Some of the midwives and patients from the fifth series of One Born Every Minute. Photo: Phil Fisk
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One Born Every Minute is the opium of the masses

Like millions of others, I love Channel 4’s maternity documentary. But it is feeding us an overly rosy view of an NHS suffering from staff shortages and cutbacks.

OK, OK, so we all know that Made in Chelsea and The Only Way is Essex aren’t actually depicting the reality of life in Chelsea or Essex, but there’s something about medical reality TV programmes that somehow makes you think what you’re seeing is real. Channel 4’s Bafta-winning documentary series One Born Every Minute (OBEM) has recently returned to our screens for a fifth series. While its popularity is partly rooted in a certain voyeurism, many women (myself included), have watched it in the run up to childbirth in the hope of learning something of what was to come. After all, it’s a documentary, and though edited, isn’t scripted or staged. The care is real. The cleanliness, the calm, the almost ideological commitment to the profession, are all a true reflection of what our maternity units are like. . . right?

Like millions of you, I’ve tuned in to watch the messy business of childbirth. I’ve watched aghast as devoted midwives stay on past their shift to see through the labour of a woman whom they were so attentive to, you’d be forgiven for thinking they were long-lost friends. In one episode, they actually were! In more precarious situations, hoards of impeccably timed, rigorously diligent and profoundly empathetic midwives work in perfect harmony to support women, as if they were mythical angels of midwifery. The rose-tinted atmosphere is heightened by personal narratives from the midwives, who often talk about their profession as a dream vocation. While I don’t doubt many midwives do enter the profession thanks to vocational aspirations, statistics also tell us that midwives are leaving the profession in droves, suggesting that “tea and cake interspaced by miraculous experiences” might not be an entirely accurate portrayal of what their working lives are like.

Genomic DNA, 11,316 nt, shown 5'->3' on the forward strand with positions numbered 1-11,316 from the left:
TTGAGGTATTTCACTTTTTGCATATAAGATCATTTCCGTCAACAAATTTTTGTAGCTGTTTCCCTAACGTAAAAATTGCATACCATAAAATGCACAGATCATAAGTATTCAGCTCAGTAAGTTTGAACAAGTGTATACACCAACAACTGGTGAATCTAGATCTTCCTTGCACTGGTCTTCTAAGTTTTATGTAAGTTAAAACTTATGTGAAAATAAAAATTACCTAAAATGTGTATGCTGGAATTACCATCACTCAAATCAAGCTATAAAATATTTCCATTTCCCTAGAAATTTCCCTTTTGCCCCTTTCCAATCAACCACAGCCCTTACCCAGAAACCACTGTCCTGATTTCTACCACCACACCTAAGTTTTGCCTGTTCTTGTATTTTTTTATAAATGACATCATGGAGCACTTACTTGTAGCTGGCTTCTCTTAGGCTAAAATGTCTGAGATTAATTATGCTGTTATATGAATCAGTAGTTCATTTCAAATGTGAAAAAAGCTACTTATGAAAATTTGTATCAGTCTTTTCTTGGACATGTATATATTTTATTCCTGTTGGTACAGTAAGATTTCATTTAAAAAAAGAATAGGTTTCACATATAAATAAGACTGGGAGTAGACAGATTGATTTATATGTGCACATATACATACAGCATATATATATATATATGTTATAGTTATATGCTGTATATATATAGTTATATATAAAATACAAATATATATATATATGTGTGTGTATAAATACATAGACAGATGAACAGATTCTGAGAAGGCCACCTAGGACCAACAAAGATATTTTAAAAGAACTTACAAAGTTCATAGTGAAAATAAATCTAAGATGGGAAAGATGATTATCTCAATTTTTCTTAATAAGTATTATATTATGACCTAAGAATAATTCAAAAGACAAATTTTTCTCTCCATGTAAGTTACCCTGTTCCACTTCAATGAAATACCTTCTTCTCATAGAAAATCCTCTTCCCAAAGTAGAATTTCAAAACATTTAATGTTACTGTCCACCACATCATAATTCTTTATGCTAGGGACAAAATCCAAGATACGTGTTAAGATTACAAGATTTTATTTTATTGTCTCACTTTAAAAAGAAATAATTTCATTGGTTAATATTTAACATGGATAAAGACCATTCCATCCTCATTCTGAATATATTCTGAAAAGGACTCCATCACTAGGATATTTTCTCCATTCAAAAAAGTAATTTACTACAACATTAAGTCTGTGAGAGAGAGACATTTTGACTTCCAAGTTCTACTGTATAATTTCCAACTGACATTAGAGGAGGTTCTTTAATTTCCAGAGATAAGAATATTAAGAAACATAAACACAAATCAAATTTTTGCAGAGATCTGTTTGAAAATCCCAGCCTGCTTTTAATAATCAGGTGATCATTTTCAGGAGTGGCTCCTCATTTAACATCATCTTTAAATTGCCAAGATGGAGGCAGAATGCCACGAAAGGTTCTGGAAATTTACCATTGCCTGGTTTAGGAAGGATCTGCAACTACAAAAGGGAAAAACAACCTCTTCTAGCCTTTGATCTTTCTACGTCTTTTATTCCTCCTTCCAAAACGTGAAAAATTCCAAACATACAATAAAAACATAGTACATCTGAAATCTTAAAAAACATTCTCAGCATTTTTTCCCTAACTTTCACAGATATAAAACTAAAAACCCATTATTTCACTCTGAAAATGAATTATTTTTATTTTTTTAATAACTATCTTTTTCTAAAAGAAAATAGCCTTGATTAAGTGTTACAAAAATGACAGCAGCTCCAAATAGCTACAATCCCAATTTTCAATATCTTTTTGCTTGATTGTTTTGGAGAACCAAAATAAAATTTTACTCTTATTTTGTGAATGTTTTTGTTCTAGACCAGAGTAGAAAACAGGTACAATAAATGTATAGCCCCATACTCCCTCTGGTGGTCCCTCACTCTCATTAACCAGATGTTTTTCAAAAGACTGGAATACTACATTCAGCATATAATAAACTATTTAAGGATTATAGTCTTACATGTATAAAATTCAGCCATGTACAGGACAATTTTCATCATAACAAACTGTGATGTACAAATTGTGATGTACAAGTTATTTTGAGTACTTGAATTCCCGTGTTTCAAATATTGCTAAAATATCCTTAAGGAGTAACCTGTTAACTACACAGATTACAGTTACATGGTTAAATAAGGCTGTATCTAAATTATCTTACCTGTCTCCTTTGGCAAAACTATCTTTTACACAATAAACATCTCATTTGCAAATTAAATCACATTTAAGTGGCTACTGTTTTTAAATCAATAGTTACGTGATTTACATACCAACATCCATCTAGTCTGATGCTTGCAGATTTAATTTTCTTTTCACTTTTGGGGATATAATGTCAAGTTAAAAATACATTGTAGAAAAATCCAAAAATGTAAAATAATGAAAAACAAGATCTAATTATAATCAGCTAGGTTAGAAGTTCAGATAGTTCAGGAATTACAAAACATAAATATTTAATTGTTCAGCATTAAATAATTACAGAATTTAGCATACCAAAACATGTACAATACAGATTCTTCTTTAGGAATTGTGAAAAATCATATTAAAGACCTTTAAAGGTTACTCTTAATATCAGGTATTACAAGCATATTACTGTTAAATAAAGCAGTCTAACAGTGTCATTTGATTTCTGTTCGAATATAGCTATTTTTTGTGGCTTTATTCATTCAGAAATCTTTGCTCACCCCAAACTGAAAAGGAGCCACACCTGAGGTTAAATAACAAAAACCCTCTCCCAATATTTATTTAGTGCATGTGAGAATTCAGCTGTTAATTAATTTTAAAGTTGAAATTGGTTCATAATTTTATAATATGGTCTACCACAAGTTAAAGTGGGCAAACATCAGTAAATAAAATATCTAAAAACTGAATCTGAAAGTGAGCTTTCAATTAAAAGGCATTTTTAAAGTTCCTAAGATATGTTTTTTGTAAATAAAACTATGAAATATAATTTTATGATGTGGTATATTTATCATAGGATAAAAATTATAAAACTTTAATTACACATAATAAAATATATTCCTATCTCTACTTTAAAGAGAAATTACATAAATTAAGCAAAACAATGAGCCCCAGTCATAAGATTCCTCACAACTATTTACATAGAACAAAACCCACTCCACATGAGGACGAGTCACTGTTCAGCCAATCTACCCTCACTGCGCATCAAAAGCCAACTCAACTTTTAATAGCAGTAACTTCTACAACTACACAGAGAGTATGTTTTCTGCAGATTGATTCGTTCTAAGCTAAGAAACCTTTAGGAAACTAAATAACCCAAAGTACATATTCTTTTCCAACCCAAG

For me, OBEM was a window – or so I thought – into the type of care I could expect to receive on the NHS. I wish I could confirm that the series offers an accurate depiction of the type of care you can expect to receive as an expectant mother, because frankly, it is exactly the level of care women should be receiving. And for many health professionals, it is precisely the type of care they wish they could deliver. But both my personal experience and crucially a range of figures, suggest otherwise.

One can safely assume that the maternity wards that agree to be filmed are not those struggling with staff shortages or overcrowding problems, as many of our maternity wards currently are. But I’ve come to wonder whether OBEM doesn’t actually act as a sort of pacifying decoy where there might otherwise be mass indignation as to what is truly happening in our hospitals.

The programme has aired over a period during which NHS restructuring means many maternity units are being downgraded or even shut down because of staff shortages and overcrowding. According to a recent survey, new mothers describe maternity units as “severely understaffed “with “overworked staff” on postnatal wards in particular. More than half of birthing units are not meeting the staffing guidelines set out by the Royal College of Obstetricians and Gynaecologists and a third of mums in labour are now being turned away from wards, a scene we have so far seen only once on the last season of OBEM! The Royal College of Midwives is campaigning for 5,000 more midwives to be recruited to meet growing demand and speaking last year its chief executive Cathy Warwick warned: “We are many thousands of midwives short of the number needed to deliver safe, high-quality care.”

In the series, we watch as consistently composed midwives with all the time in the world tend compassionately to labouring women in state-of-the-art facilities. And yet meanwhile, many of us experience a system in which overworked and over-stretched midwives struggle to meet requests beyond the barest essentials. And who can blame them when, unlike the midwives on OBEM who seem to enjoy endless tea breaks, the midwives who don’t make it onto our screens report that missing meal breaks and finishing shifts late is a daily occurrence. As one midwife confessed to me: “One Born Every Minute is about as similar to my experience of being a birth centre midwife as Green Wing is to working in a hospital.”